By Emmanuel Freeman

NASHVILLE, TN (TSU News Service) — Keisha Coleman is finally home for a well-deserved rest. For three months straight and working 13-hour shifts, the traveling nurse and Tennessee State University graduate was on the front line caring for COVID-19 patients in New York.

“I love my patients and I miss them but I was excited to come home,” says Coleman, a critical care nurse who worked in the intensive care units at several hospitals in New York.

“I didn’t want to leave them, but I was ready to come home just to see my family because they were home worried for me as well. My mom couldn’t sleep, she would text me late nights on the job to see if I am okay.”

Keisha Coleman is taking a month off after caring for COVID-19 patients in New York.
She plans to return to the front line. Courtesy photos

Coleman always wanted to work in critical care and she says TSU prepared her well for the challenge. After earning her associate’s degree in nursing in 2017, she worked at Nashville General Hospital and St. Thomas Midtown Hospital in the Intensive Care Unit. After some time at St. Thomas, Coleman says she decided to be a traveling nurse, “and just then, COVID came.” Her first assignment was New York, one of the country’s hardest hit states.

“It was tough and scary at first, but I do think TSU prepared me well to be the nurse and strong woman I am,” says Coleman. “At some point of my assignment, instead of the usual two, I had four to five critical patients, who were sedated, on ventilators and paralyzed. It was scary when you have all of these critical patients you have to take care of.  You get to thinking about yourself, your health. Some nurses got infected. I can honestly say I was nervous about contracting the virus, but I came back home and I tested negative.”

Like many health care workers on the front line in the early days of the pandemic, Coleman says the task was daunting – long hours, influx of patients and shortage of critically needed PPE’s, or personal protective equipment.

“From day one we were limited on PPEs that were needed to go in the rooms to take care of patients,” says Coleman. “When I got there, we had all COVID patients. When we gowned up, we had to go to multiple rooms with that one gown. Normally, we would take off that gown prior to leaving the room. Since we were so limited, we had to use the same gown in different patients’ rooms. It was so bad that at some points we had to use bleach to wipe down our gowns to reuse them. We were limited on gloves, masks and certain medications.”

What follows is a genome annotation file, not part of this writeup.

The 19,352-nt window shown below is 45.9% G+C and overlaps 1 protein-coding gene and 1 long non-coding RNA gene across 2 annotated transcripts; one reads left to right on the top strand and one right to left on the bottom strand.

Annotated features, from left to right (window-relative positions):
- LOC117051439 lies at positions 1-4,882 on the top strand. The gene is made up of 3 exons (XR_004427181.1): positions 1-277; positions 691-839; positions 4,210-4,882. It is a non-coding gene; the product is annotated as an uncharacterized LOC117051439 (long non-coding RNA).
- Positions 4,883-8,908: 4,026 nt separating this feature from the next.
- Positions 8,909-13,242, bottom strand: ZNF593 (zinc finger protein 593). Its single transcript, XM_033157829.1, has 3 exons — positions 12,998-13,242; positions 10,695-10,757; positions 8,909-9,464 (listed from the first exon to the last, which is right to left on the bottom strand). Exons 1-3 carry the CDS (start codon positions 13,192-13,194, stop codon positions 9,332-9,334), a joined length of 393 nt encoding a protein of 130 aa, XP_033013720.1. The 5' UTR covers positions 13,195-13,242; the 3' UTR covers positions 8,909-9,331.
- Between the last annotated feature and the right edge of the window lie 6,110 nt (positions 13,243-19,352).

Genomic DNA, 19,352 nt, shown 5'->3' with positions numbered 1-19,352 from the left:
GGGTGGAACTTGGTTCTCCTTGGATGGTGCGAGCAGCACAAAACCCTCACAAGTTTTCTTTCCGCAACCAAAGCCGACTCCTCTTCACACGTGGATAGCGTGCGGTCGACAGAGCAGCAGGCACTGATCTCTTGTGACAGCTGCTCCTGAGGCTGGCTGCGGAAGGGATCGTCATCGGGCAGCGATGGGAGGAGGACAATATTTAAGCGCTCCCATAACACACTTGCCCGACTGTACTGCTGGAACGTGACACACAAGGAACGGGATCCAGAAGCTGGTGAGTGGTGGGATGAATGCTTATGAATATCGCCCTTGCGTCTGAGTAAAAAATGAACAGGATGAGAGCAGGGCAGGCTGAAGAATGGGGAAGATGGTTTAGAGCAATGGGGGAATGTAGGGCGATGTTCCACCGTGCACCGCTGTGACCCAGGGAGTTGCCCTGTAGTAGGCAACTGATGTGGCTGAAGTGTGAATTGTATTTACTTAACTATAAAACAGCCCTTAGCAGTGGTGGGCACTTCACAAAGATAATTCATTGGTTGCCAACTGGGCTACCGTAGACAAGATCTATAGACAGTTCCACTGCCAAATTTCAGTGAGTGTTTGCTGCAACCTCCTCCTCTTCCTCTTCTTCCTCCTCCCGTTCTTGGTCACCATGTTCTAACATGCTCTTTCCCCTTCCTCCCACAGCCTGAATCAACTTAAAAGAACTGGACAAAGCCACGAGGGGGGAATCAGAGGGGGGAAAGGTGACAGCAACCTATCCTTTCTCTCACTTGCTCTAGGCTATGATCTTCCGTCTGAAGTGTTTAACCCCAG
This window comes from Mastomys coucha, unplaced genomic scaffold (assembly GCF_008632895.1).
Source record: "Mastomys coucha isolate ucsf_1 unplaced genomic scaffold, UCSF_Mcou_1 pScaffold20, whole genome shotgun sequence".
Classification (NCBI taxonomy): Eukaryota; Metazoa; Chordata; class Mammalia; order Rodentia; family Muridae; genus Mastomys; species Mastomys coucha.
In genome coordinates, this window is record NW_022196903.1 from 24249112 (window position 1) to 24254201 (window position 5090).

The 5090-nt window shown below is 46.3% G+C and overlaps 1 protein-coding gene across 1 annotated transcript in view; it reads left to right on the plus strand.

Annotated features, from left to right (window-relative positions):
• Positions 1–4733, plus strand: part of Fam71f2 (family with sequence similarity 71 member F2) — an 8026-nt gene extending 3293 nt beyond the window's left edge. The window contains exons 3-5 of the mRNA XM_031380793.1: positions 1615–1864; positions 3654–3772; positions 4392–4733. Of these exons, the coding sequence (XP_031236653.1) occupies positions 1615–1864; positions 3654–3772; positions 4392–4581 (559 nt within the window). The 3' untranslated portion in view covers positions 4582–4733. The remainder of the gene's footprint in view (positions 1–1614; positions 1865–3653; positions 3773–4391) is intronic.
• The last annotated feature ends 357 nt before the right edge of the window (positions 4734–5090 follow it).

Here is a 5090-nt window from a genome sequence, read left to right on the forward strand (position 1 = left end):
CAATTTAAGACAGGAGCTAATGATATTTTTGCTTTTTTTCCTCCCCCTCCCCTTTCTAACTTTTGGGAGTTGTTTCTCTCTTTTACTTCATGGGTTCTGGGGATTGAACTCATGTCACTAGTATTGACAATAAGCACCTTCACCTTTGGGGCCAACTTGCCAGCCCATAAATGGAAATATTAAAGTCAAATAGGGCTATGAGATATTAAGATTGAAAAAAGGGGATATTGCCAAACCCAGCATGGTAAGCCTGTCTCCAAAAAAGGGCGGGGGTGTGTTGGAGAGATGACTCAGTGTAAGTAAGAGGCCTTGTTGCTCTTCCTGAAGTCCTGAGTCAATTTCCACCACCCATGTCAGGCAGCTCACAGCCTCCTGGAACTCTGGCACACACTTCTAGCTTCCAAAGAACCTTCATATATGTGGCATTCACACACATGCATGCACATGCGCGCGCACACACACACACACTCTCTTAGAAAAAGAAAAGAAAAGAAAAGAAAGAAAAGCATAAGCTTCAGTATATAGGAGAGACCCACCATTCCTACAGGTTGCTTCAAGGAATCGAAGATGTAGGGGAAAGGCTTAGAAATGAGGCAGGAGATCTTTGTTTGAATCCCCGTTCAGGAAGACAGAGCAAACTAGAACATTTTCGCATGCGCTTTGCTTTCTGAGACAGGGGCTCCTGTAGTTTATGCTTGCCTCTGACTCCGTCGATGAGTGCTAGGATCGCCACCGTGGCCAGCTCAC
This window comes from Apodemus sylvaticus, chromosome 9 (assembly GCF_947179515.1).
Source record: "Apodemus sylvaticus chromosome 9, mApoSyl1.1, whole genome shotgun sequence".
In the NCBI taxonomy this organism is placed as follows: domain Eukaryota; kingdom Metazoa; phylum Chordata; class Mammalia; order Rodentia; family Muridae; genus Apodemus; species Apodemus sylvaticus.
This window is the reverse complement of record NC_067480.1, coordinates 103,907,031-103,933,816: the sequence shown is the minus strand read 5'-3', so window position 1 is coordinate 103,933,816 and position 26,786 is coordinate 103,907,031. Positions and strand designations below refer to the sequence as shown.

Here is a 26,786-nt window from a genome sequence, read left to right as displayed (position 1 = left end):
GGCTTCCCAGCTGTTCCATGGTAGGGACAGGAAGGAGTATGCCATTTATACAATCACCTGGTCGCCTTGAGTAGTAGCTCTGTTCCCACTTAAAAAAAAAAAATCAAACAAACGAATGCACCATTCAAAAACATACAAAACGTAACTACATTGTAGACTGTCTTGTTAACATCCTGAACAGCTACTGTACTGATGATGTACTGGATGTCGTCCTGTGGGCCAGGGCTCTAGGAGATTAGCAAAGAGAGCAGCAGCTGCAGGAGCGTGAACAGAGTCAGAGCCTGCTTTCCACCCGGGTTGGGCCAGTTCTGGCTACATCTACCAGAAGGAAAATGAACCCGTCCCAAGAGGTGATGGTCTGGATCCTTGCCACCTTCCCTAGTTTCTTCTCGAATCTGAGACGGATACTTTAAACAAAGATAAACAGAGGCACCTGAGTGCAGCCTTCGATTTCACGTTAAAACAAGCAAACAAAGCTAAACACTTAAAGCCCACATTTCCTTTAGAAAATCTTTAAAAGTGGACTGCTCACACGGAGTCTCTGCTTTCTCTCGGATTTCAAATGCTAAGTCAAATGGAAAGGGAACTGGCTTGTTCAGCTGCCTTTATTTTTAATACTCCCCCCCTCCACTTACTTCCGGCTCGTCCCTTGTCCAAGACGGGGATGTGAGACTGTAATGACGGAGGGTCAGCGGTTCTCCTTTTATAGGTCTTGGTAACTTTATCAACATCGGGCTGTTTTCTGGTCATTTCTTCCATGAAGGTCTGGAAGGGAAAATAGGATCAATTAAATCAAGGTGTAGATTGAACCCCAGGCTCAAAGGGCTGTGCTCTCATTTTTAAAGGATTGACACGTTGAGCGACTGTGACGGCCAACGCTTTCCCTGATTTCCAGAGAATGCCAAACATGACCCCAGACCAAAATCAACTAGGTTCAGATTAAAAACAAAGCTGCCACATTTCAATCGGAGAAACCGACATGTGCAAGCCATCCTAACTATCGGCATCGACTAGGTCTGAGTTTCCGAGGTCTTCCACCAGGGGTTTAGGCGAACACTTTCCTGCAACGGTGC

Amid the shortage, Coleman says the patient load continued to climb, as hospitals ran out of space for patients and places to store the mounting number of dead people.

“After a lot of those patients died we didn’t have any rooms,” recalls Coleman. “We were putting them on the roof, in the basement and some in a tractor trailer outside. As all three places were full, we started putting bodies on a sled and just dump ice on them,” she says.

By the end of May, Coleman says things started to slow down. Some patients who had been admitted for up to three months began to get better – being able to walk, learn to talk, and breathe on their own.

“It was a good feeling,” she says. “I didn’t want to leave them, but I was ready to come home. But I am glad I went. It really was a humbling and rewarding experience. It is good to have this experience firsthand to tell my future children, and that I was on the front line helping.”

While Coleman’s situation was dire, she is one of several TSU nursing school graduates among the thousands of healthcare workers around the country responding to the influx of patients suffering from COVID-19. They’re conducting screenings, communicating to patients’ families, and above all, caring for the critically ill.

Dr. Pinky Noble-Britton, associate professor and director of TSU’s BSN program, says like Coleman, TSU nursing students are prepared to perform at the highest level of their profession in administering safe patient care.

“We push them and they are expected to use whatever resources they have to their best ability,” says Noble-Britton.

Knowing that her work is critical, especially with the new surge in coronavirus cases across the country, Coleman says she plans to take another month off and then head back to helping COVID patients.

“I plan to go back and help in one of the other states, like Florida, Texas or Arizona, which are epic centers,” says Coleman. “My plan is to travel and change lives, and just to know that I made a difference.”

Coleman also plans to return to TSU to earn her BSN degree. The program is now accepting applications for Fall 2020. The Traditional B.S.N. at TSU provides an instructional environment that teaches students how to provide holistic, ethical and culturally sensitive care to clients across the lifespan. 

To learn more about TSU’s nursing program, visit